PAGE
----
S1m0ne

2002

Comedy / Drama / Sci-Fi

177
IMDb Rating 6.1 10 57,771

Synopsis


Downloaded times
May 28, 2020

Director

Cast

Al Pacino as Starkman
Evan Rachel Wood as Old Dolio
Rebecca Romijn as Laure / Lily
Winona Ryder as Jo March
720p.WEB 1080p.WEB
1.05 GB
1280*720
English 2.0
PG-13
23.976 fps
117 min
P/S N/A / N/A
2.17 GB
1920×1080
English 2.0
PG-13
23.976 fps
117 min
P/S N/A / N/A

Movie Reviews

Reviewed by mstomaso 7 / 10 / 10

Uneven, but worth a good thoughtful viewing

Victor Taransky is having a bad day... week... life. A depressed visionary film director who can't compete with hype and egotism and whose obsession with his own artistic integrity has lead his career down a dead-end street, Taransky, with his career on the ropes, is contacted by a man offering salvation in the form of the perfect actor - a computer generated woman named S1m0n3. Simone's success propels Taransky's career into the limelight, permitting him to simultaneously lampoon all that he has come to despise in Hollywood and to vicariously gain acceptance in it for himself. Taransky's invented discovery successfully brings a few of his most cherished cinematic visions to the screen and eventually overshadows him completely. Yet Taransky finds himself even less happy, more lonely, and less satisfied than he was before Simone. Taransky discovers that he, in fact, has an ego of his own, and also discovers that success is meaningless without his estranged wife and daughter. Since admitting Simone was never real would jeopardize his own integrity, he embarks on a campaign to destroy his own creation. Winona Rider is typically superb in her relatively brief role, and the performances in this film are generally good, but Pacino's acting is just a hair under his usual perfection in this one. I am not sure why I feel this way, but I'm not certain that Pacino enjoyed making this film. Part of the problem here may be the fact that the script does not allow for any obvious representation of self discovery for Pacino's character. Since this film is, for both Taransky and his family, a story of hard lessons learned about themselves, at least one epiphany scene might have been appropriate. Another minor problem I had with the script was the fact that it was hard for me to find any reason why Taransky would want to reconnect with his ex-wife. She is one of the most superficial and irritating characters in the film, most of the time. However, these are rather personal gripes and may well be part of some interpretive point which I missed. Perhaps, as in many other exercises in Hollywood reflexivity such as the excellent "The Player", the writer and director really did want to suggest that all that really matters IS performance, and the quality of the act. The pace of the first half of the film will likely turn off many viewers, as might the sudden mood swings and the rather prolonged, steeply descending and deep denouement after Taransky discovers that career success does not guarantee satisfaction, and learns that to have integrity one must act with integrity. But, just as the film begins its long but rapid descent from irony and satiric comedy into dark drama, the pace picks up and the film grabs your attention, holding fast until the strong finish. This is a good film for a thoughtful, critical audience, offering critique of Hollywood, commercial film, celebrity worship and pop culture, but doing so without insulting its own audience's intelligence.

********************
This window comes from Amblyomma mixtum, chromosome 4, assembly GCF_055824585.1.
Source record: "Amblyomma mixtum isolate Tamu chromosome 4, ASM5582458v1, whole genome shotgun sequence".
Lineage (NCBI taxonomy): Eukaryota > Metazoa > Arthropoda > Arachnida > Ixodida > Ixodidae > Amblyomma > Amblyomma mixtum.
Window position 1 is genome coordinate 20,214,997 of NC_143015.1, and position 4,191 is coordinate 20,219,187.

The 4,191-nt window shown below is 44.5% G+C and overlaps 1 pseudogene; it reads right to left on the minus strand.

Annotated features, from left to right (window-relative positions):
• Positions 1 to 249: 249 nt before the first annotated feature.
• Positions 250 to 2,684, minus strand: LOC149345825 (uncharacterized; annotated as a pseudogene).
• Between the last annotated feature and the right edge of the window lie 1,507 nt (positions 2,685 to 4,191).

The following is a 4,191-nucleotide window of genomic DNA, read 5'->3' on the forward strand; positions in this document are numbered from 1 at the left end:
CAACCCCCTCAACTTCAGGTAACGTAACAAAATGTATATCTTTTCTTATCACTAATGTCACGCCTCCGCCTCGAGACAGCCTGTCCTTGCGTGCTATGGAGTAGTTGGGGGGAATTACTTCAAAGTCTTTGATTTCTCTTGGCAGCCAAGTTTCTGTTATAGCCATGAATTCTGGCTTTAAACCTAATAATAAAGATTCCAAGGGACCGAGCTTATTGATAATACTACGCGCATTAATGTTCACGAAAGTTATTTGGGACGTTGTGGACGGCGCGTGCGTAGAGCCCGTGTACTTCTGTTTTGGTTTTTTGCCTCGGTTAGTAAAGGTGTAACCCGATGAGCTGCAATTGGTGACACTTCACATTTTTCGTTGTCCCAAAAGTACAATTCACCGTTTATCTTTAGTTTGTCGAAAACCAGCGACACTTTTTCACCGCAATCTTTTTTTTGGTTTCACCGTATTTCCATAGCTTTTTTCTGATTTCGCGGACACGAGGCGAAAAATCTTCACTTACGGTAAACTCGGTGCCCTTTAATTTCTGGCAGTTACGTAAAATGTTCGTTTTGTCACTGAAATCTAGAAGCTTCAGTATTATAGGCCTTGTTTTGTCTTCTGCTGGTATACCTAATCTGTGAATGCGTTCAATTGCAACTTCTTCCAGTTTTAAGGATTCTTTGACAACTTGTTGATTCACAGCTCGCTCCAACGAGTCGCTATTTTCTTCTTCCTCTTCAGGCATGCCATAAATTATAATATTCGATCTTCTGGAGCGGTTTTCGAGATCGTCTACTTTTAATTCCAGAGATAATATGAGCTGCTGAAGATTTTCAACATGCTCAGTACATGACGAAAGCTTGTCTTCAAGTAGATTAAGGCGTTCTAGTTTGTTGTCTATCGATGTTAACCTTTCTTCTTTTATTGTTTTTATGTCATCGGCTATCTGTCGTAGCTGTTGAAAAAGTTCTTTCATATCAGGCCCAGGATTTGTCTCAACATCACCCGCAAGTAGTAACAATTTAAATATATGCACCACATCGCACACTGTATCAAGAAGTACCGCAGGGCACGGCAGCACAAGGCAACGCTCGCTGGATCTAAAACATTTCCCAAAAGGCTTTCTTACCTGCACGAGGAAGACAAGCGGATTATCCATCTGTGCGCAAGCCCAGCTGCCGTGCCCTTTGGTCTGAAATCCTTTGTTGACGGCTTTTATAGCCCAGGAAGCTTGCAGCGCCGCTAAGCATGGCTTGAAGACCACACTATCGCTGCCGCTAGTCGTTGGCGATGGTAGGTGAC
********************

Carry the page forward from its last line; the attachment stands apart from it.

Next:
Reviewed by DTL 7 / 10 / 10

One of the Best Films of 2002